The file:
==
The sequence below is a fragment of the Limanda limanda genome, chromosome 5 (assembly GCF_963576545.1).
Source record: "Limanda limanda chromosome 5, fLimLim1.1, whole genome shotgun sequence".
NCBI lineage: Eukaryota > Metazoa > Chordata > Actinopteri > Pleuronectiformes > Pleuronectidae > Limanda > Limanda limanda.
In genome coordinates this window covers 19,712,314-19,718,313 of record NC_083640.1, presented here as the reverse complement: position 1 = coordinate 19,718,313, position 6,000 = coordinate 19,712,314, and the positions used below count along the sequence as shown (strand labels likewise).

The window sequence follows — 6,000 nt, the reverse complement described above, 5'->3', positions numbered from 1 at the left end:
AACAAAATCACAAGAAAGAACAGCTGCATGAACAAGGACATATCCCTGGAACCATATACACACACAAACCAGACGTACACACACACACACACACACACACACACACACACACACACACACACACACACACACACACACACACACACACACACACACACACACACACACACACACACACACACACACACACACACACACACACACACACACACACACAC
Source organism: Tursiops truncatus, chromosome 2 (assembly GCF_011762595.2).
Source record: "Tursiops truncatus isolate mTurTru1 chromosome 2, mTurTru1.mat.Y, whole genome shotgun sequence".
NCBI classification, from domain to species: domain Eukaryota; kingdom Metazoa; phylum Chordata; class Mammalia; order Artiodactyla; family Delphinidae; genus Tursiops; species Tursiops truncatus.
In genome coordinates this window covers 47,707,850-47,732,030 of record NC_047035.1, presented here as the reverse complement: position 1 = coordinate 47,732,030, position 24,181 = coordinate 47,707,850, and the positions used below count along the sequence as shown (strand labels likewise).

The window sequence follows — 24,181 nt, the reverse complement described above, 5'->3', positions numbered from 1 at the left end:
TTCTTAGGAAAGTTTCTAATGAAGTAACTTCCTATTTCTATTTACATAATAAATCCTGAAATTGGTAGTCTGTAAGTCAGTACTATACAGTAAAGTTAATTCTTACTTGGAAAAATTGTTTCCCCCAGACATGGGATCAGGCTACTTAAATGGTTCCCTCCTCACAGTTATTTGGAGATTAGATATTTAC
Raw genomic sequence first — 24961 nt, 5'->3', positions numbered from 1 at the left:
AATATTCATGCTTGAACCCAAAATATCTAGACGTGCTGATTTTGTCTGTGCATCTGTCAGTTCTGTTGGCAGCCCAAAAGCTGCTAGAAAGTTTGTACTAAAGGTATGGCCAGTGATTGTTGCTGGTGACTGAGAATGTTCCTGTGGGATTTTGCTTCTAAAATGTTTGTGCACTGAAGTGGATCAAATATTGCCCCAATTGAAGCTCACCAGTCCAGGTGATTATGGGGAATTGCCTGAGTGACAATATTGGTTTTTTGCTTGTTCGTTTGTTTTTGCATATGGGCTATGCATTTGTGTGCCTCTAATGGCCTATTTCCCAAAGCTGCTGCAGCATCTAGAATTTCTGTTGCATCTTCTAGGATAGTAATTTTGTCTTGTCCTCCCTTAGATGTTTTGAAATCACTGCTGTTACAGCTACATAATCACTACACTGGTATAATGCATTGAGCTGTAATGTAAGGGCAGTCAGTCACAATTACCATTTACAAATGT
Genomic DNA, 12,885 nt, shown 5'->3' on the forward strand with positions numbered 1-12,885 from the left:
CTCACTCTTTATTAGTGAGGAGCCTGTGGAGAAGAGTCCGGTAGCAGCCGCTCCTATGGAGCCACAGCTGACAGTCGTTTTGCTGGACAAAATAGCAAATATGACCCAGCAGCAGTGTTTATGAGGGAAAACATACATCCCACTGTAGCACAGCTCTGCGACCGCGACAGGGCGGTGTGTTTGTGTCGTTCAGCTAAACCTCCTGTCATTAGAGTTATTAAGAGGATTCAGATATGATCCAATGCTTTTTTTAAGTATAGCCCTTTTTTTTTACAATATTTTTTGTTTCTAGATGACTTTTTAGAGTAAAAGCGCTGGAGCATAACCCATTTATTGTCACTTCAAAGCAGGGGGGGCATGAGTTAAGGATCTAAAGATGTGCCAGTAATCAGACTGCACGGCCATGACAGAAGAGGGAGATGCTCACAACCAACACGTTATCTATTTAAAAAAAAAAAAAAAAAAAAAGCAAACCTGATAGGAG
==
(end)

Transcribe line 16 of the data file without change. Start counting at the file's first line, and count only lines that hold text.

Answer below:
CTCACTCTTTATTAGTGAGGAGCCTGTGGAGAAGAGTCCGGTAGCAGCCGCTCCTATGGAGCCACAGCTGACAGTCGTTTTGCTGGACAAAATAGCAAATATGACCCAGCAGCAGTGTTTATGAGGGAAAACATACATCCCACTGTAGCACAGCTCTGCGACCGCGACAGGGCGGTGTGTTTGTGTCGTTCAGCTAAACCTCCTGTCATTAGAGTTATTAAGAGGATTCAGATATGATCCAATGCTTTTTTTAAGTATAGCCCTTTTTTTTTACAATATTTTTTGTTTCTAGATGACTTTTTAGAGTAAAAGCGCTGGAGCATAACCCATTTATTGTCACTTCAAAGCAGGGGGGGCATGAGTTAAGGATCTAAAGATGTGCCAGTAATCAGACTGCACGGCCATGACAGAAGAGGGAGATGCTCACAACCAACACGTTATCTATTTAAAAAAAAAAAAAAAAAAAAAGCAAACCTGATAGGAG